Eleanor Roosevelt was nearly forty before she had a life, and place of her own.
FDR, Eleanor and Polio
The marriage between Franklin and Eleanor Roosevelt, fifth cousins by birth, had never been a joyful one. Their personalities were poles apart, and while they truly cared for each other and recognized and appreciated the others’ strengths, the young Mrs. Roosevelt was never comfortable – or happy – with motherhood and matronly engagement in the social scene of the New York well-do-do. Her volunteer work helping new immigrants and World War I soldiers was far more satisfying.
Sara Delano Roosevelt, Franklin’s overbearing mother, was another cross to bear. Eleanor, still in her twenties, did not have the self-confidence to wrest control of her life (or family) from the domineering woman.
When he was thirty-nine, Franklin D. Roosevelt was stricken with polio. His political career had been a steady rise to a point of becoming the Democratic Vice Presidential candidate in 1920. It would now fall to Eleanor to provide the impetus and continual spur to keep him engaged in life, living and politics.
Eleanor Becomes “Eleanor”
At the end of World War I, Eleanor Roosevelt discovered that her husband had become romantically involved with another woman. It was a devastating blow to the inward and unfulfilled woman. After fifteen years of marriage, she was at a crossroads. She had borne six children in ten years. One died. She was further trapped between an overbearing mother-in-law and a time-consuming round of social obligations that she hated.
She offered her husband a divorce. He was ambivalent, but his mother was horrified by the scandal. She threatened to cut her son off without a cent. FDR’s longtime political advisor, Louis Howe, was also adamant, insisting that FDR was cutting his own political throat.
Franklin and Eleanor came to an amicable resolution. They would remain married, but they would lead emotionally detached lives. Since neither of them were bitter or rancorous people, each cherishing personal harmony, they could make their new relationship work.
Eleanor and Franklin: The Long Separations
Once the acute phase of his illness had passed, FDR’s main goal was his health and regaining his mobility, which would forever be denied.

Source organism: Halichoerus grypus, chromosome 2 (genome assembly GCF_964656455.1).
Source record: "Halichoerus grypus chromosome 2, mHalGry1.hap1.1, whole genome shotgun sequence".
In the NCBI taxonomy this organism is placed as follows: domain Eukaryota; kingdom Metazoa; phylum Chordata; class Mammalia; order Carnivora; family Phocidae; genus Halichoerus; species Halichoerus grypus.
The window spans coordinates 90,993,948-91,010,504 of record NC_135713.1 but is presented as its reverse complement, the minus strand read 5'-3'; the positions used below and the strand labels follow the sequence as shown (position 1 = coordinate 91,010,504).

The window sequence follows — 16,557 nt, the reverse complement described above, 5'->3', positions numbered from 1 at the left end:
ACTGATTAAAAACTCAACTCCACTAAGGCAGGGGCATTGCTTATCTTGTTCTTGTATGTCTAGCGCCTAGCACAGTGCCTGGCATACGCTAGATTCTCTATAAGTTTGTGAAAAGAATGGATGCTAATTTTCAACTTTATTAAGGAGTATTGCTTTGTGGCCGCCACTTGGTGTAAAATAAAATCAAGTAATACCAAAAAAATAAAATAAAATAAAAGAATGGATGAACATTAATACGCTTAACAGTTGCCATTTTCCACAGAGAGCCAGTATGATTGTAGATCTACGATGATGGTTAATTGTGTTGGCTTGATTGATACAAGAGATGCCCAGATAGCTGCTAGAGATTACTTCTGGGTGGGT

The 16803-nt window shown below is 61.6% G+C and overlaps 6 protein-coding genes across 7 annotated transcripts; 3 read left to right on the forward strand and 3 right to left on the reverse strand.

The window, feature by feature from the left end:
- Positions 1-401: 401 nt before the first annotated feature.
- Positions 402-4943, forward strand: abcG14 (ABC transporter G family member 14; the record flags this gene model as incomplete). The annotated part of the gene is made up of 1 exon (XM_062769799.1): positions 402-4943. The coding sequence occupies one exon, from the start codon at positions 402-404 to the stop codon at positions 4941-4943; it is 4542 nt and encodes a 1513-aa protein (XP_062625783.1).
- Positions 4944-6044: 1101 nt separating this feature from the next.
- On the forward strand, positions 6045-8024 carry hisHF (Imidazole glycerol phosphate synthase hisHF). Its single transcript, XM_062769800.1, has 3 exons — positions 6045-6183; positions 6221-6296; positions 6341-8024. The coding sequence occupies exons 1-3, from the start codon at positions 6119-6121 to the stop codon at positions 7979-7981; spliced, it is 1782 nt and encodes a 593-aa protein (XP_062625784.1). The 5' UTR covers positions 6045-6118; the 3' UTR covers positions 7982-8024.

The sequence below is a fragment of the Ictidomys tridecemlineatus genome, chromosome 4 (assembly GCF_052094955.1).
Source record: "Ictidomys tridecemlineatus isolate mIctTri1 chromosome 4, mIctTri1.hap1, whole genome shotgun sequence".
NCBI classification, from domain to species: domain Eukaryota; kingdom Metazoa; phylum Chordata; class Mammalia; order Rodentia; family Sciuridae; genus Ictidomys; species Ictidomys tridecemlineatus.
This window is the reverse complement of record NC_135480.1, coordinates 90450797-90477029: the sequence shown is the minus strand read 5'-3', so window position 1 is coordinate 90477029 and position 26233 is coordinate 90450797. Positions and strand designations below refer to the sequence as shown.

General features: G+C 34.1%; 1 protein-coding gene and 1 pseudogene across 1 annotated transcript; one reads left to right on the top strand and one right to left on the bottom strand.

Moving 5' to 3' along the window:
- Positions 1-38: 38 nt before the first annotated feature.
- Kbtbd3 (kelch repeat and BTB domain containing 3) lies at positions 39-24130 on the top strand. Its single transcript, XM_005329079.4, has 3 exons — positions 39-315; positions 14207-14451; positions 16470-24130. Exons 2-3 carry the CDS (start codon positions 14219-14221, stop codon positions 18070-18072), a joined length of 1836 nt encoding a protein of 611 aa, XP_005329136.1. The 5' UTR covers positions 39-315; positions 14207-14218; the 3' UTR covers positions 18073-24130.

His treatment centered on swimming in the warm waters of Florida and Georgia; he was gone for weeks and even months at a time.
The five Roosevelt children were now in boarding school. The huge estate in Hyde Park, about an hour from New York City, was her mother-in-law’s. Not hers. Not even her husband’s. Eleanor felt more like a guest than a resident.
She began to find interests of her own; interests that had surfaced decades earlier with her volunteer work in the settlement houses of the Lower East Side. She had loved it.
Eleanor as Eleanor
Eleanor had never been an active suffragette, but when women got the right to vote in 1920, Eleanor joined the League of Women Voters, and at Louis Howe’s suggestion, and with her husband’s enthusiastic support, she became active in the women’s division of the Democratic Party. This led to her acquaintance with dozens of women whose interests coincided with hers.
With FDR and the children away, there was little to keep her at Hyde Park. Her outside activities increased, and her political connections (being niece of Theodore Roosevelt and wife of FDR) were excellent credentials. There was also her own innate abilities. Her opportunities broadened. She loved it.
Sara Roosevelt was displeased. She had been unenthusiastic by her son’s political inclinations at best. To have a daughter-in-law off and running in such “unladylike ” circles was horrifying. Eleanor spent more and more time away from Hyde Park.
A Place of Her Own
It was FDR, aware of his wife’s discontent with the old life and fulfillment in the new, who suggested that she might like having a place of her own. Somewhere where she would not feel constrained. Where she could invite her friends, chair committee meetings in comfort – or even stay up late to read or write. Without disturbing anyone.
The Hyde Park estate was large, with plenty of room to build a separate cottage. FDR was always eager to make his wife happy when and if he could. Of course Eleanor would always stay in the “big house” whenever FDR and the children were in residence. For appearances and convenience.
It was truly a cottage – only six rustic rooms. Eleanor had been an enthusiastic sponsor of a consortium of local craftsmen in the nearby village of Val-Kill, ergo, her “cottage” was furnished by those craftsmen. The arts-and-crafts utilitarian style suited Mrs. R. perfectly. She always preferred function to decor. And knowing that it helped support local interests and families was a primary benefit.
FDR was more than a mere supporter. He became a frequent visitor when he was home. In appreciation, Eleanor had a swimming pool built on her property, since the large estate did not have one, and swimming was an essential exercise in FDR’s health regimen. The entire family used it during warm weather.
FDR did not become the owner of the Hyde Park estate until 1941, when his formidable mother died.
With his wife’s agreement, the President made his will, which included arrangements for the estate’s future. After his wife’s death, the property would go to the government and provisions were made to build a Presidential Library, the first planned by a living president.
Eleanor survived him by more than fifteen years, and saw the completion of the FDR Library.
The former First Lady never lived in Hyde Park again. Val-Kill would be her home from then on.
Roosevelt, Eleanor – Autobiography of Eleanor Roosevelt – Harper & Bros. 1961
Cook, Blanche Wiesen – Eleanor Roosevelt: Volume One 1884-1933 – Viking Press, 1992